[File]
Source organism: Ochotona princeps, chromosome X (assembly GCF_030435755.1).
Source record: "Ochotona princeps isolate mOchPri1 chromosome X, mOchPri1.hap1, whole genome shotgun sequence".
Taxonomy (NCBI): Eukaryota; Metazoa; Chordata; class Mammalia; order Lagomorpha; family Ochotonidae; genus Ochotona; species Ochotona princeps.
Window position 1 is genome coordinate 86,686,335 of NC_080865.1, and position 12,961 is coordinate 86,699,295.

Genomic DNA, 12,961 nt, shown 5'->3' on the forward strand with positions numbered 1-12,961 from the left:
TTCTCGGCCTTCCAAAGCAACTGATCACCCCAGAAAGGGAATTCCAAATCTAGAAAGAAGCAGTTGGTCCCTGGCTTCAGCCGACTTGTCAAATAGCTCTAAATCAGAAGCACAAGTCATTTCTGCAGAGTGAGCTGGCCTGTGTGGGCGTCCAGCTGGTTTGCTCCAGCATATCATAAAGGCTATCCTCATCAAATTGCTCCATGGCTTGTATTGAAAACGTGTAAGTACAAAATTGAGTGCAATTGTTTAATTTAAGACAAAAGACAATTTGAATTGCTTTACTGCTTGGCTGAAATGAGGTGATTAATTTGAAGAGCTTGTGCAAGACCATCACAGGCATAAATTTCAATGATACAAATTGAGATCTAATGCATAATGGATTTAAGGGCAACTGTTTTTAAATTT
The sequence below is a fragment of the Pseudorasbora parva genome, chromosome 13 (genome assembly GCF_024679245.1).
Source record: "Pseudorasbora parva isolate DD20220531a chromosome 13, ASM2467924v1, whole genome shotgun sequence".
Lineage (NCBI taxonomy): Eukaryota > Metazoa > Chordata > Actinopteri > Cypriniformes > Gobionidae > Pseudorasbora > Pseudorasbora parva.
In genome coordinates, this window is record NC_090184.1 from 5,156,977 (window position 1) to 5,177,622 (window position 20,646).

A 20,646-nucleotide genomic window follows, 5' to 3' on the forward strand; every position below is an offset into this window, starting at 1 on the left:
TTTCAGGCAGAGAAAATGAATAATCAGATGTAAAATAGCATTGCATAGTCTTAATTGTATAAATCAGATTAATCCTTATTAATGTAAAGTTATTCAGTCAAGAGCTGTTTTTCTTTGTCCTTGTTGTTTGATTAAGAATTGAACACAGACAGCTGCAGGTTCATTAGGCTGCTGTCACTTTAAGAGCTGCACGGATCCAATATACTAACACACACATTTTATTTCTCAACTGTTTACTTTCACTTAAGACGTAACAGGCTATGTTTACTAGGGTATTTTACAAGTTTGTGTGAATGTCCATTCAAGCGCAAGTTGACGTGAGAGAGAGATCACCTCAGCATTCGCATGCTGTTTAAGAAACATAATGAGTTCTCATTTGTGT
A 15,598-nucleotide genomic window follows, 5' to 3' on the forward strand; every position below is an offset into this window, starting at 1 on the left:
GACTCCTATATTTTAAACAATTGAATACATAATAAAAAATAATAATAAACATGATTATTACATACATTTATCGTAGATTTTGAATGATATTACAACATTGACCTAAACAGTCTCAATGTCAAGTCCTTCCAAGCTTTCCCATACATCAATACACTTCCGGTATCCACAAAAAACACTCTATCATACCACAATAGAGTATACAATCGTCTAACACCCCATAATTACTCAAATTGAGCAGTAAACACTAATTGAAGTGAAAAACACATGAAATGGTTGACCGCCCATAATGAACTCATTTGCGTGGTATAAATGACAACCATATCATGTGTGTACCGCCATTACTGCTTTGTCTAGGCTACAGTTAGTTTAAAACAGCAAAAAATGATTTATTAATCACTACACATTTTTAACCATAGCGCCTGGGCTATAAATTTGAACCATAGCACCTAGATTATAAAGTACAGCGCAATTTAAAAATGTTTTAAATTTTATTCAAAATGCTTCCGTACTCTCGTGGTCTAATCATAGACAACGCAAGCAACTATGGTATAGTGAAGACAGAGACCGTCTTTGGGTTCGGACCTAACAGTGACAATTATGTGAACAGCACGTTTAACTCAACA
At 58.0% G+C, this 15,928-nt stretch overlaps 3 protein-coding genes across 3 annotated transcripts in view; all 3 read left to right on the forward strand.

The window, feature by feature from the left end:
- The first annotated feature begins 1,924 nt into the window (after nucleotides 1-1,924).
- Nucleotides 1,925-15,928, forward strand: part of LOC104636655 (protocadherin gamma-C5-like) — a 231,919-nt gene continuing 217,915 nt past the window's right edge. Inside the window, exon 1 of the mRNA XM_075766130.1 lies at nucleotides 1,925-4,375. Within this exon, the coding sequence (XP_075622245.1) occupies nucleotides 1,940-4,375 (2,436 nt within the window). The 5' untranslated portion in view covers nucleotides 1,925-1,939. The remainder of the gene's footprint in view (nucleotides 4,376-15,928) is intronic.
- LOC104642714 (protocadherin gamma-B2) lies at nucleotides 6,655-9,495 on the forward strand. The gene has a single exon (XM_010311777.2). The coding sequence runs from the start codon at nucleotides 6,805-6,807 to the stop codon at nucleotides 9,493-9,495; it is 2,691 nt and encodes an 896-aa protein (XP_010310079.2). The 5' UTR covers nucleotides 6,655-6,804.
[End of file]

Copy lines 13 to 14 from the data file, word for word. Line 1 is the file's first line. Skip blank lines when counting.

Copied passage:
A 15,598-nucleotide genomic window follows, 5' to 3' on the forward strand; every position below is an offset into this window, starting at 1 on the left:
GACTCCTATATTTTAAACAATTGAATACATAATAAAAAATAATAATAAACATGATTATTACATACATTTATCGTAGATTTTGAATGATATTACAACATTGACCTAAACAGTCTCAATGTCAAGTCCTTCCAAGCTTTCCCATACATCAATACACTTCCGGTATCCACAAAAAACACTCTATCATACCACAATAGAGTATACAATCGTCTAACACCCCATAATTACTCAAATTGAGCAGTAAACACTAATTGAAGTGAAAAACACATGAAATGGTTGACCGCCCATAATGAACTCATTTGCGTGGTATAAATGACAACCATATCATGTGTGTACCGCCATTACTGCTTTGTCTAGGCTACAGTTAGTTTAAAACAGCAAAAAATGATTTATTAATCACTACACATTTTTAACCATAGCGCCTGGGCTATAAATTTGAACCATAGCACCTAGATTATAAAGTACAGCGCAATTTAAAAATGTTTTAAATTTTATTCAAAATGCTTCCGTACTCTCGTGGTCTAATCATAGACAACGCAAGCAACTATGGTATAGTGAAGACAGAGACCGTCTTTGGGTTCGGACCTAACAGTGACAATTATGTGAACAGCACGTTTAACTCAACA